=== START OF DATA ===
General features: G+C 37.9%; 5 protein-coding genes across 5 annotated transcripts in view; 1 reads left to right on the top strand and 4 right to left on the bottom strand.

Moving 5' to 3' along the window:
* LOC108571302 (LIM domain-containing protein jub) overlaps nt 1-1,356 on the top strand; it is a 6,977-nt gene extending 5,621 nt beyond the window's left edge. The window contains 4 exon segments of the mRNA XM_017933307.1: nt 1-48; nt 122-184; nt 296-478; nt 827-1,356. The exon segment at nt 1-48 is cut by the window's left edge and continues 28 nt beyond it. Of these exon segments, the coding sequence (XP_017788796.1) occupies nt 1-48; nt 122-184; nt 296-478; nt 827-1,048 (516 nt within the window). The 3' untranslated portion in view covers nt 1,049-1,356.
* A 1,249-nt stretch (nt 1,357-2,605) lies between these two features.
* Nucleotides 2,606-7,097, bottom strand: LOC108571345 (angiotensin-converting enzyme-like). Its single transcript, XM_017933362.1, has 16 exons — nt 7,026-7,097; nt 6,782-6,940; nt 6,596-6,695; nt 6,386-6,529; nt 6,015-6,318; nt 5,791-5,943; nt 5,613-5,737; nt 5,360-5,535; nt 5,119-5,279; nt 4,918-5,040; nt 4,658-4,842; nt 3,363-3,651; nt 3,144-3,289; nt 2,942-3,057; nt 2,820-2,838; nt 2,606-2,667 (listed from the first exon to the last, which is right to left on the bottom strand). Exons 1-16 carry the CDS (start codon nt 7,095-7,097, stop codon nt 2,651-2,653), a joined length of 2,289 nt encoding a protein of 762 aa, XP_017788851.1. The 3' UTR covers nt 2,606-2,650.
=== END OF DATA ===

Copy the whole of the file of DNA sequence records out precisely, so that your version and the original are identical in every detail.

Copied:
General features: G+C 37.9%; 5 protein-coding genes across 5 annotated transcripts in view; 1 reads left to right on the top strand and 4 right to left on the bottom strand.

Moving 5' to 3' along the window:
* LOC108571302 (LIM domain-containing protein jub) overlaps nt 1-1,356 on the top strand; it is a 6,977-nt gene extending 5,621 nt beyond the window's left edge. The window contains 4 exon segments of the mRNA XM_017933307.1: nt 1-48; nt 122-184; nt 296-478; nt 827-1,356. The exon segment at nt 1-48 is cut by the window's left edge and continues 28 nt beyond it. Of these exon segments, the coding sequence (XP_017788796.1) occupies nt 1-48; nt 122-184; nt 296-478; nt 827-1,048 (516 nt within the window). The 3' untranslated portion in view covers nt 1,049-1,356.
* A 1,249-nt stretch (nt 1,357-2,605) lies between these two features.
* Nucleotides 2,606-7,097, bottom strand: LOC108571345 (angiotensin-converting enzyme-like). Its single transcript, XM_017933362.1, has 16 exons — nt 7,026-7,097; nt 6,782-6,940; nt 6,596-6,695; nt 6,386-6,529; nt 6,015-6,318; nt 5,791-5,943; nt 5,613-5,737; nt 5,360-5,535; nt 5,119-5,279; nt 4,918-5,040; nt 4,658-4,842; nt 3,363-3,651; nt 3,144-3,289; nt 2,942-3,057; nt 2,820-2,838; nt 2,606-2,667 (listed from the first exon to the last, which is right to left on the bottom strand). Exons 1-16 carry the CDS (start codon nt 7,095-7,097, stop codon nt 2,651-2,653), a joined length of 2,289 nt encoding a protein of 762 aa, XP_017788851.1. The 3' UTR covers nt 2,606-2,650.